Toyo R888 tires, twenty pounds of boost, a responsive Borg-Warner S366 twin-scroll turbo, reasonably soft suspension at the rear, and a couple aerodynamic goodies turn out to be all that are needed to make a Toyota Supra go frighteningly fast around the Nurburgring. Having a talented driver helps too, but despite what some people might think, this mildly-tuned Toyota is not a fully-fledged racing car. In fact, its owner, Simon Hart, occasionally takes it to the beach.
However, it is driven frequently at the Nordschleife and setup properly for the demands of the course. Supple, reassuring, and with plenty of engine response to suit the variety of corners, this Supra has all the traits necessary for quick and repeatable laps at the Green Hell.
In this duel, a 230-horsepower Radical SR3 serves as both a respectable reference point and a red rag to a bull. Getting passed early on by the lightweight track tool, Hart starts to cackle and whoop; the challenge floods his system with the adrenaline which helps him brake late and keep in touch.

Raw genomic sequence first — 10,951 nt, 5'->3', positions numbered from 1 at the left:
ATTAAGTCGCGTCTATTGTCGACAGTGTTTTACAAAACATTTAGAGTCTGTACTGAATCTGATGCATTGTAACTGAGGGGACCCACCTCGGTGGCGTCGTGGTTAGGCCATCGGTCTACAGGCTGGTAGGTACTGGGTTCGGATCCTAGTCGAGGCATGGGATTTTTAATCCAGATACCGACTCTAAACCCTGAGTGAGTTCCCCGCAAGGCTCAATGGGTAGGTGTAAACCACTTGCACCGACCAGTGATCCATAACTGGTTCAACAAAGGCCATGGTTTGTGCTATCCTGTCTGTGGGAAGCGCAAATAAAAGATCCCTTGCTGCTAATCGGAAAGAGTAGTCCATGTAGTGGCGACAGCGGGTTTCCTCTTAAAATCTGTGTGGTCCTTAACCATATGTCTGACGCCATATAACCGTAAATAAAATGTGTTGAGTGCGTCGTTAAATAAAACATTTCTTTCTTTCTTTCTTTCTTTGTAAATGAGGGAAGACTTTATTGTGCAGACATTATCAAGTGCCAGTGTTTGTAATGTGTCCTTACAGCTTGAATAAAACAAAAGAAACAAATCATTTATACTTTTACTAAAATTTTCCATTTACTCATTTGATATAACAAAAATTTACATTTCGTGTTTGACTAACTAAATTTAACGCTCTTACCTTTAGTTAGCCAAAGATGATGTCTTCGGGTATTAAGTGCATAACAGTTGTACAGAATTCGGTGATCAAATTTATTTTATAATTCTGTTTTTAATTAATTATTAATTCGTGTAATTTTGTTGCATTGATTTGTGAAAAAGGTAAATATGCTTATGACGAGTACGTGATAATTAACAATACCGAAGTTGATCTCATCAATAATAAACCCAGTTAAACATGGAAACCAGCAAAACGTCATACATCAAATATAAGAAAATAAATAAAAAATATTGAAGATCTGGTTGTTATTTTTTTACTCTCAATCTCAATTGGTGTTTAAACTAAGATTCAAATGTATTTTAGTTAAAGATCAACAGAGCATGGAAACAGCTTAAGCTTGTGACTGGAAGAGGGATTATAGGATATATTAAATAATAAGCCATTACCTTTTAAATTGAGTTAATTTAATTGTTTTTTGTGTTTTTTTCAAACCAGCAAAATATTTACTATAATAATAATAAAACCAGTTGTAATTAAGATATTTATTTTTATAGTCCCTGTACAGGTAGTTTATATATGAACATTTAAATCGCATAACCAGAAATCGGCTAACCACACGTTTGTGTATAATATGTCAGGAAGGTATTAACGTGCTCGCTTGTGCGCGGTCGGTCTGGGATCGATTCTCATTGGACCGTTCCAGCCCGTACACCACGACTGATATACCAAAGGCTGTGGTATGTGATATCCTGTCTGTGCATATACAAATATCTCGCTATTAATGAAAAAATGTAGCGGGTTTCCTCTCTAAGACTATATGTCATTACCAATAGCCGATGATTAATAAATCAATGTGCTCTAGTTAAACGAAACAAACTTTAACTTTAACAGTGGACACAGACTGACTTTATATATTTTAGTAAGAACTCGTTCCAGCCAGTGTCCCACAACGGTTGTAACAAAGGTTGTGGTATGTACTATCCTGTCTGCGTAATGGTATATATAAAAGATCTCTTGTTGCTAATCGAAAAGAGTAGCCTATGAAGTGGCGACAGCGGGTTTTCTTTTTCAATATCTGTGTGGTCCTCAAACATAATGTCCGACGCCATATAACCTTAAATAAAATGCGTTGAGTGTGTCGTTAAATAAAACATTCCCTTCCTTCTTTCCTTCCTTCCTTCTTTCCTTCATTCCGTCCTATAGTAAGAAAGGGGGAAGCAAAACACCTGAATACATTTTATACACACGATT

The pared-down Radical’s greatest strength comes from its weight: just 1,256 pounds; roughly a ton less than the tubby Toyota. It isn’t a powerhouse—using a Suzuki 4-cylinder, 1500cc DOHC motorcycle engine—but its traction, quick-shifting transmission, and lack of weight mean it hits sixty in just 3.1 seconds.
Hart has an obvious advantage in a straight line, but the svelte SR3 has a way of nipping through corners faster and braking later than the big Supra. It’s obvious the SR3 isn’t driven to its full potential, but nevertheless, seeing a Supra nip at the heels of, and eventually pass, a car built exclusively for the track should convince the naysayers that Toyota’s big GT is not a boat, a dragster, or a show car. It’s a serious sports car—given the chance to shine.